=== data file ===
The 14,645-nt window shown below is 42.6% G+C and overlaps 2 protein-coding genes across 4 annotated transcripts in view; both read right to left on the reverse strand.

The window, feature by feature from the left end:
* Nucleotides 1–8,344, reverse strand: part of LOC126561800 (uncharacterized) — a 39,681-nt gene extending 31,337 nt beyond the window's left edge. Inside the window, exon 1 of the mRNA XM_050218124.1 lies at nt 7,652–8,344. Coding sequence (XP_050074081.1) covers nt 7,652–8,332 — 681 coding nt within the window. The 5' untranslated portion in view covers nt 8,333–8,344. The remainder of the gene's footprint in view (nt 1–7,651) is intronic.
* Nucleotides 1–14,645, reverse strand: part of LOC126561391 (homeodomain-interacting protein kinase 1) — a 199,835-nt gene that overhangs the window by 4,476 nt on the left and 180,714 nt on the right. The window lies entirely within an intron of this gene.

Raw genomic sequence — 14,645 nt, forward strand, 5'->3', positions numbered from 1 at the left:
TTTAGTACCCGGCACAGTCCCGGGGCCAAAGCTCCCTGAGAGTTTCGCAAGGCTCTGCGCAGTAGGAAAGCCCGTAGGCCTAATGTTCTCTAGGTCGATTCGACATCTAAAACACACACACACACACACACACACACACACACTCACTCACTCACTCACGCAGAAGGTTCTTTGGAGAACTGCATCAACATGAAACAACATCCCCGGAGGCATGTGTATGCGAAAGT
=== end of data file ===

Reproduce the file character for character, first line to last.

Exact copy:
The 14,645-nt window shown below is 42.6% G+C and overlaps 2 protein-coding genes across 4 annotated transcripts in view; both read right to left on the reverse strand.

The window, feature by feature from the left end:
* Nucleotides 1–8,344, reverse strand: part of LOC126561800 (uncharacterized) — a 39,681-nt gene extending 31,337 nt beyond the window's left edge. Inside the window, exon 1 of the mRNA XM_050218124.1 lies at nt 7,652–8,344. Coding sequence (XP_050074081.1) covers nt 7,652–8,332 — 681 coding nt within the window. The 5' untranslated portion in view covers nt 8,333–8,344. The remainder of the gene's footprint in view (nt 1–7,651) is intronic.
* Nucleotides 1–14,645, reverse strand: part of LOC126561391 (homeodomain-interacting protein kinase 1) — a 199,835-nt gene that overhangs the window by 4,476 nt on the left and 180,714 nt on the right. The window lies entirely within an intron of this gene.

Raw genomic sequence — 14,645 nt, forward strand, 5'->3', positions numbered from 1 at the left:
TTTAGTACCCGGCACAGTCCCGGGGCCAAAGCTCCCTGAGAGTTTCGCAAGGCTCTGCGCAGTAGGAAAGCCCGTAGGCCTAATGTTCTCTAGGTCGATTCGACATCTAAAACACACACACACACACACACACACACACACACTCACTCACTCACTCACGCAGAAGGTTCTTTGGAGAACTGCATCAACATGAAACAACATCCCCGGAGGCATGTGTATGCGAAAGT